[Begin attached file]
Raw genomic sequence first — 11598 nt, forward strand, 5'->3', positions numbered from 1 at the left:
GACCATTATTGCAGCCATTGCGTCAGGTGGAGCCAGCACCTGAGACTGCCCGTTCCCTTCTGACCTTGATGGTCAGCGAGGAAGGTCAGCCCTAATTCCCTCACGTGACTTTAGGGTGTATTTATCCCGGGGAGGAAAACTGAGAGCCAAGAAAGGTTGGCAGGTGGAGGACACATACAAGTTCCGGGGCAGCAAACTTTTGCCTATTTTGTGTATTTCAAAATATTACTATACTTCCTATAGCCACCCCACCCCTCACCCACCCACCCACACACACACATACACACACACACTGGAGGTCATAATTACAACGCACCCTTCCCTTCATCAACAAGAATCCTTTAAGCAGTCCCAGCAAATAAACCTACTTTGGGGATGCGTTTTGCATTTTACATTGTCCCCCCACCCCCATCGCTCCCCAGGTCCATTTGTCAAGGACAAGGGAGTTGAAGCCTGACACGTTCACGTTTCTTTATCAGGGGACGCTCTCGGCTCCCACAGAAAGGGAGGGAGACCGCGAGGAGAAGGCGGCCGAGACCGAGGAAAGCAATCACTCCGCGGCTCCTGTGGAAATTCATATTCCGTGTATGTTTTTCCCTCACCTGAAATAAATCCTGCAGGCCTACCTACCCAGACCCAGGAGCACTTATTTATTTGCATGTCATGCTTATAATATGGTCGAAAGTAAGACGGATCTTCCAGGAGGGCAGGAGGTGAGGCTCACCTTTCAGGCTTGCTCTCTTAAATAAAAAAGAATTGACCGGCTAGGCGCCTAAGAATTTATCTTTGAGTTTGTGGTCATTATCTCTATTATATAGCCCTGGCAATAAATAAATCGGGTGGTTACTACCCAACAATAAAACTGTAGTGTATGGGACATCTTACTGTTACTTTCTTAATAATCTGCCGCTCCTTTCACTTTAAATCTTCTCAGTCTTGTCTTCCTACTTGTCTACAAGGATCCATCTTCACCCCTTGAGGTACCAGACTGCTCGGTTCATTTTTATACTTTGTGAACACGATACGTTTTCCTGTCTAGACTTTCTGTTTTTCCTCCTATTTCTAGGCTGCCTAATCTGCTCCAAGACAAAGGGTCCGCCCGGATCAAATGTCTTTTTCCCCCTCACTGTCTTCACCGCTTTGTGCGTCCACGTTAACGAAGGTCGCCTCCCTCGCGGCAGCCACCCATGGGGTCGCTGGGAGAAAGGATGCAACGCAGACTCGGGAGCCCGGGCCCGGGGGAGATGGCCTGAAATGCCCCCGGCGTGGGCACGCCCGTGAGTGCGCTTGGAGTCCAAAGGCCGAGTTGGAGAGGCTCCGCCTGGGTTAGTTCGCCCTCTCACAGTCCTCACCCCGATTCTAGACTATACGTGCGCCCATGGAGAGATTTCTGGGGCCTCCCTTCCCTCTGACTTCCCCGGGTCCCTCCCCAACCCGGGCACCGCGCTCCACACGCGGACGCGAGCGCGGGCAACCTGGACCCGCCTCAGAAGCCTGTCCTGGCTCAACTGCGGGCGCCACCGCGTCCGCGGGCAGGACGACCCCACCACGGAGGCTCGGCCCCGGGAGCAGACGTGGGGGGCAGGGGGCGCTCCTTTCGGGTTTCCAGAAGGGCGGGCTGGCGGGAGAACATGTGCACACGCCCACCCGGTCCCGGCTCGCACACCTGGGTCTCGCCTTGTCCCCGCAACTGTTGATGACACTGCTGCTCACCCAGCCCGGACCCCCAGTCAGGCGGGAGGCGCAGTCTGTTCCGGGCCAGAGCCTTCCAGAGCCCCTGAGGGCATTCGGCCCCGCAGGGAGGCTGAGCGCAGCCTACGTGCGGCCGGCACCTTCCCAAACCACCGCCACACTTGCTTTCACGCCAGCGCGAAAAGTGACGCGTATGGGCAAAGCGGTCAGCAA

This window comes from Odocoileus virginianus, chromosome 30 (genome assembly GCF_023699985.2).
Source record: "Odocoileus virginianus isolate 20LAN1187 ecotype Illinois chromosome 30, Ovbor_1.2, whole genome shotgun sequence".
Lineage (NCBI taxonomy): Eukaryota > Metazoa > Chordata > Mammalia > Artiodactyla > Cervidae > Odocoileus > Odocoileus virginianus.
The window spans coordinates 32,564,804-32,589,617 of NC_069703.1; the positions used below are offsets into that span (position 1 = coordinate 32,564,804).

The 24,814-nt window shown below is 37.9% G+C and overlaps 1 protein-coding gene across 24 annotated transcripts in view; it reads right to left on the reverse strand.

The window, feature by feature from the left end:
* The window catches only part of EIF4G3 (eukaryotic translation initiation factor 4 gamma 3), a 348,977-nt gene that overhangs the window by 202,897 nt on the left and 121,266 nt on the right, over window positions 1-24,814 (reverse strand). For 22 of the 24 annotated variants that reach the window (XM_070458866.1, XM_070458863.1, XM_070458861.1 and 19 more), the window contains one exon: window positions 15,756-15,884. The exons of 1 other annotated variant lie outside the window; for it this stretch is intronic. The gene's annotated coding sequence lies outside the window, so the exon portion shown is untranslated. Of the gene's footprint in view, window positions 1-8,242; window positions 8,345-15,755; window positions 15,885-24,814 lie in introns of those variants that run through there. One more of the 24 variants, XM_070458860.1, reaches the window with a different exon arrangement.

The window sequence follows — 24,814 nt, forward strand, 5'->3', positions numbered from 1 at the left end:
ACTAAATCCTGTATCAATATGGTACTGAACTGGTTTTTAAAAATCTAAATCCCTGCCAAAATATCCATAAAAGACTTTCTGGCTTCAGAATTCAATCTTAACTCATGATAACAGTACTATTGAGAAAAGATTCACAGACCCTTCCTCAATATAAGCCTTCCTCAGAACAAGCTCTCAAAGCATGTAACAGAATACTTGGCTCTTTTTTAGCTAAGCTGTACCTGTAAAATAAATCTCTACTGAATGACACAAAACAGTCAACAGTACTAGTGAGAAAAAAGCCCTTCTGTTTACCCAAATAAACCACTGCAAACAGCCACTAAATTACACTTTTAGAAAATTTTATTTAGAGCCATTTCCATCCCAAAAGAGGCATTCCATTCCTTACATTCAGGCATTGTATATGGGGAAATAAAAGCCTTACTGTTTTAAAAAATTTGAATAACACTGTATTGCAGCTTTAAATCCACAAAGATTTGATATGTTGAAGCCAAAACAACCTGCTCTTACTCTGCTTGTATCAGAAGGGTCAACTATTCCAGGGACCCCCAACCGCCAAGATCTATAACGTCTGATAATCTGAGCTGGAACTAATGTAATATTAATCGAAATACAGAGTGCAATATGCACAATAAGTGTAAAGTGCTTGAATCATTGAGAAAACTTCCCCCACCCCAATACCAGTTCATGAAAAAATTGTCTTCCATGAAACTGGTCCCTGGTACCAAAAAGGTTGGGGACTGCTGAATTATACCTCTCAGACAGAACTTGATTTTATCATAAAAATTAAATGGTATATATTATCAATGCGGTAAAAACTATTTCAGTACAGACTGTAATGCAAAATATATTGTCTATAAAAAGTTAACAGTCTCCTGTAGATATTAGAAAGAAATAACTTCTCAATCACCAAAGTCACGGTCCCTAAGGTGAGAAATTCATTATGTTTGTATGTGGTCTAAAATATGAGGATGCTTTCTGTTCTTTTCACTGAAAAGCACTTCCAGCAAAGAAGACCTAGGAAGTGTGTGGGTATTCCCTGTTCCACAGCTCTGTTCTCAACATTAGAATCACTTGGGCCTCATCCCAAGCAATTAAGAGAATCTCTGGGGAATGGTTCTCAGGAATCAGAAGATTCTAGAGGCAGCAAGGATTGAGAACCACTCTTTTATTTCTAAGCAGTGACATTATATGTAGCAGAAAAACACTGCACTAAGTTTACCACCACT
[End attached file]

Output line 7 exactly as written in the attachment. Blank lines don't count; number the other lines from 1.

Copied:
The 24,814-nt window shown below is 37.9% G+C and overlaps 1 protein-coding gene across 24 annotated transcripts in view; it reads right to left on the reverse strand.